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Watch how NASA plans to deploy the primary Mars helicopter

There is great excitement for the start of NASA's Mars 2020 mission on July 20.

On the way to the red planet will be the Perseverance Rover and Ingenuity, a small helicopter that will be the first plane to fly to another planet.

NASA's Jet Propulsion Laboratory has just released a video (below) that shows the clever way Perseverance will use the helicopter once it reaches the surface of Mars.

As NASA explains in its tweet, "The journey runs from 314 million miles to the last few centimeters" for the helicopter, which relies on Perseverance to place it safely on the ground before its maiden flight.

The journey of 314 million miles amounts to the last few centimeters. See how the Mars Helicopter Delivery System safely brings Ingenuity to the surface of the Red Planet, where it makes its first experimental powered flight in another world. https://t.co/TGGmQhSg4U pic.twitter.com/LAU5JMRDl1

– NASA JPL (@NASAJPL) June 23, 2020

In the upcoming mission, Perseverance will scan the surface of Mars for signs of old life. The six-wheeled machine, which was put through its paces before the highly anticipated mission, will also collect rock and soil samples for a possible return to Earth.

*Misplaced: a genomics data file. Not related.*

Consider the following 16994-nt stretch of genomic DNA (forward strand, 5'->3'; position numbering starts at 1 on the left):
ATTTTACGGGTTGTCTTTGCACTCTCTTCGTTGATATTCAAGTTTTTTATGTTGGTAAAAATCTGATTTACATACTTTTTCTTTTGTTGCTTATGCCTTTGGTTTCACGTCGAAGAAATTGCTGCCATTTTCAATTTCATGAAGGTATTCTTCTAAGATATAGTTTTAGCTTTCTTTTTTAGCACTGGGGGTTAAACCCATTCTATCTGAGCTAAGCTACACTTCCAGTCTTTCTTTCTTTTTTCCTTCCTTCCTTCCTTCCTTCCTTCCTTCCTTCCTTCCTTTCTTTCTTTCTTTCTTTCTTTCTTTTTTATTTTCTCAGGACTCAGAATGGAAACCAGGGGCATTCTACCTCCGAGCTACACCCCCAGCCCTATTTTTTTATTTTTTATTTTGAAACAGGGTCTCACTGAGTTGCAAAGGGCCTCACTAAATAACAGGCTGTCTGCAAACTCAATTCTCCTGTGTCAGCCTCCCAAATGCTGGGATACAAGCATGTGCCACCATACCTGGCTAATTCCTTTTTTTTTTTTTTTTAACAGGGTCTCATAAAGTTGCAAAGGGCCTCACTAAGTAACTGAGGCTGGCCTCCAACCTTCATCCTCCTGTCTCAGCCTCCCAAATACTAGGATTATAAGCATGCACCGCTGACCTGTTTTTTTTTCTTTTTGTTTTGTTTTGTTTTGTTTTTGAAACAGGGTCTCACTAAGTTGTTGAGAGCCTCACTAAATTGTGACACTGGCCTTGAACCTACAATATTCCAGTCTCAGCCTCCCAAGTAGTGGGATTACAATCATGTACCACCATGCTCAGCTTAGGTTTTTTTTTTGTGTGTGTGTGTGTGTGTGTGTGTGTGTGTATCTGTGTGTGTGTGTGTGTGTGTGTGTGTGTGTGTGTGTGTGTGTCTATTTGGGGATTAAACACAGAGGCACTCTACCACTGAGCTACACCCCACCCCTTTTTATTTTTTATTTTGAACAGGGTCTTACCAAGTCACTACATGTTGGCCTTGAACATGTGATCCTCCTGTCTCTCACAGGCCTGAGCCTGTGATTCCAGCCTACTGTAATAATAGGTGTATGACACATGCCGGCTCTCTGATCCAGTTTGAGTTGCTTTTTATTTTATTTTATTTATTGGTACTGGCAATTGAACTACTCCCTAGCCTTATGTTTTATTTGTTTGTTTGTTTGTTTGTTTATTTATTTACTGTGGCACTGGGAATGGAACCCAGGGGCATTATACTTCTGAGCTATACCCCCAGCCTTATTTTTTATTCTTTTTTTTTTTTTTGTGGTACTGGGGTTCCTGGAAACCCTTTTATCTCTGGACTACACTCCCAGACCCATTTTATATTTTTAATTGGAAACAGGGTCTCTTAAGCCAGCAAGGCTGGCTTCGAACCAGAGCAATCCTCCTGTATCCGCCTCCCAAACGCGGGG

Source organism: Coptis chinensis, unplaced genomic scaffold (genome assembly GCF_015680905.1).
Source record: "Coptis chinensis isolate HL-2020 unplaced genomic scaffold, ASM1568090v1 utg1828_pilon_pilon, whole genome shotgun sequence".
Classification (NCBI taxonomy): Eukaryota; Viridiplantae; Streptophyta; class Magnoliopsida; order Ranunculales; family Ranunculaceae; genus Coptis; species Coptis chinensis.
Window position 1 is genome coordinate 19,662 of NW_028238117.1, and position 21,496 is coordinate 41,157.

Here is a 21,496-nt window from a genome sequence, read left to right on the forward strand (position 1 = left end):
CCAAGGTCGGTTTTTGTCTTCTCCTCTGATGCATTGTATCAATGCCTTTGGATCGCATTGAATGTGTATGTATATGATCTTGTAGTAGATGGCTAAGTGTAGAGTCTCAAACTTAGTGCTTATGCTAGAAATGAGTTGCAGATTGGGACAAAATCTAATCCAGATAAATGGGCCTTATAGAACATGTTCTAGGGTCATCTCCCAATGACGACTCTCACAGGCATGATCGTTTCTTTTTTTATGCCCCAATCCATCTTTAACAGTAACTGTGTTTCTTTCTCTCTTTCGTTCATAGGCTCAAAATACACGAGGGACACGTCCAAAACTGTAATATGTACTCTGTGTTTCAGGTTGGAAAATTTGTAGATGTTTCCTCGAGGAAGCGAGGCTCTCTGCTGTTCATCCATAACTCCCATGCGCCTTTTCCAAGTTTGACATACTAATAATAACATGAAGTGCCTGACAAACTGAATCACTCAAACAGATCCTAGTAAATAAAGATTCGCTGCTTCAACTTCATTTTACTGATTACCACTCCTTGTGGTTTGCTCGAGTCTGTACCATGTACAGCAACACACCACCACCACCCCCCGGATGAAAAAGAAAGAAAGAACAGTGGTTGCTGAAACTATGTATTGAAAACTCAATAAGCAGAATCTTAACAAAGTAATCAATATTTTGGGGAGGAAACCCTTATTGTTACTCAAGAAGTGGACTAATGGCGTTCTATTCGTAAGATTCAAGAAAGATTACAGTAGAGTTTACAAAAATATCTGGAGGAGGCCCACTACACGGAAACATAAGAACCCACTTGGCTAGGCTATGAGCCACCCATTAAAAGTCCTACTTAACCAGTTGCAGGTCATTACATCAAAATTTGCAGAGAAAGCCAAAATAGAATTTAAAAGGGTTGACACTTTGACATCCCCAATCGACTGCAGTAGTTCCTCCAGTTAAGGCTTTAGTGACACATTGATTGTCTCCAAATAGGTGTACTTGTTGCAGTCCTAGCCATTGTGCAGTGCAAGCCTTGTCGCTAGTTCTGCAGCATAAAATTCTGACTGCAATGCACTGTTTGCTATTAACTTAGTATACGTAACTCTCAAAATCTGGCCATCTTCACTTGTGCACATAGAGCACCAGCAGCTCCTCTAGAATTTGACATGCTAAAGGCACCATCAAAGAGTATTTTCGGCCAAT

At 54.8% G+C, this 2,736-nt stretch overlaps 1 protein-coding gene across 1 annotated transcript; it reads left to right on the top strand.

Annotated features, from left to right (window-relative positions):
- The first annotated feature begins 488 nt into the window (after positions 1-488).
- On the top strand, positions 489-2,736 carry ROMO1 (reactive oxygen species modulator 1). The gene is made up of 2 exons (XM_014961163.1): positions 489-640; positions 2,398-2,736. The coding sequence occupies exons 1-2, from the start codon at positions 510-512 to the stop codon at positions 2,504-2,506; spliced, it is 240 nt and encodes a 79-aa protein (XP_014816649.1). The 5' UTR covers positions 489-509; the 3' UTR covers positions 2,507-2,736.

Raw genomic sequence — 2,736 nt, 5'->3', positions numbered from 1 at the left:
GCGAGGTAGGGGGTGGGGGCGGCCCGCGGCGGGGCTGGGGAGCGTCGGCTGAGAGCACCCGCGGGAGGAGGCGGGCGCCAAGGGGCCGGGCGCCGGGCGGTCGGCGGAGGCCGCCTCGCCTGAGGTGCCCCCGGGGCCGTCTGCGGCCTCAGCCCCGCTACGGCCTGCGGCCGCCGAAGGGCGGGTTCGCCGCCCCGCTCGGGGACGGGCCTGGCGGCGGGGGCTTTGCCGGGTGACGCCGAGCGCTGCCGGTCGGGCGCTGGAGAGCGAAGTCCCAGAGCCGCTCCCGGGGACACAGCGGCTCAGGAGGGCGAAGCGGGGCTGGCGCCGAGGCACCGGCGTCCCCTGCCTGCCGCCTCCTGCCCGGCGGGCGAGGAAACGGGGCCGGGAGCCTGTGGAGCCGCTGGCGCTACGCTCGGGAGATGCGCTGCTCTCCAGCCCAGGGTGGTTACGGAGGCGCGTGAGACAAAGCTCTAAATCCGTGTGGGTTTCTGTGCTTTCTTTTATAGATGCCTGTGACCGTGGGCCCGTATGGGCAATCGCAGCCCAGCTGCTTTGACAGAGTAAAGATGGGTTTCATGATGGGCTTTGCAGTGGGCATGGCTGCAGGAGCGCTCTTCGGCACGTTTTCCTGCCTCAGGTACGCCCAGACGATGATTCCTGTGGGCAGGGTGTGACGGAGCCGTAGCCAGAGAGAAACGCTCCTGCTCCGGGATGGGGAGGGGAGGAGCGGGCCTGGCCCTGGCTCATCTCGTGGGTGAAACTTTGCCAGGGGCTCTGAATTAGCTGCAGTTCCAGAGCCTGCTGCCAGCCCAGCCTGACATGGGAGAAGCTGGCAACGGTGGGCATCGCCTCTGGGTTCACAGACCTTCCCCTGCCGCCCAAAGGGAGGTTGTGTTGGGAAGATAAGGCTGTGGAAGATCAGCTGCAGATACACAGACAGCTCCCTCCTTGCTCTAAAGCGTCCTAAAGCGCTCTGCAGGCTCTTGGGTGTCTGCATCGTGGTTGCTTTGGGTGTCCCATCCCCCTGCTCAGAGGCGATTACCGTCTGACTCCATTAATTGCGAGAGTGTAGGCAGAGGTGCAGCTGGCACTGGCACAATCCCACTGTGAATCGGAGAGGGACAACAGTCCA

Ingenuity will help NASA find potentially useful research sites on the planet and collect data to map routes for future Mars rovers. The helicopter weighs only 1.8 kg and has four rotors, each a little over a meter long. At the core is a small, box-like fuselage that holds the aircraft's downward-facing camera. Solar cells and batteries take care of the helicopter's power requirements, while internal heating helps it cope with the extremely cold nights of Mars.

The mission was recently delayed by several days because additional time was required to repair some ground system equipment related to the launch. Assuming everything goes according to plan from now on, the United Launch Alliance rocket, which carries both the rover and the helicopter, will take off from Cape Canaveral in Florida at 9:15 a.m. on July 20 with the equipment that will reach Mars in February 2021.

Check back later for more information on how to follow the launch live online.

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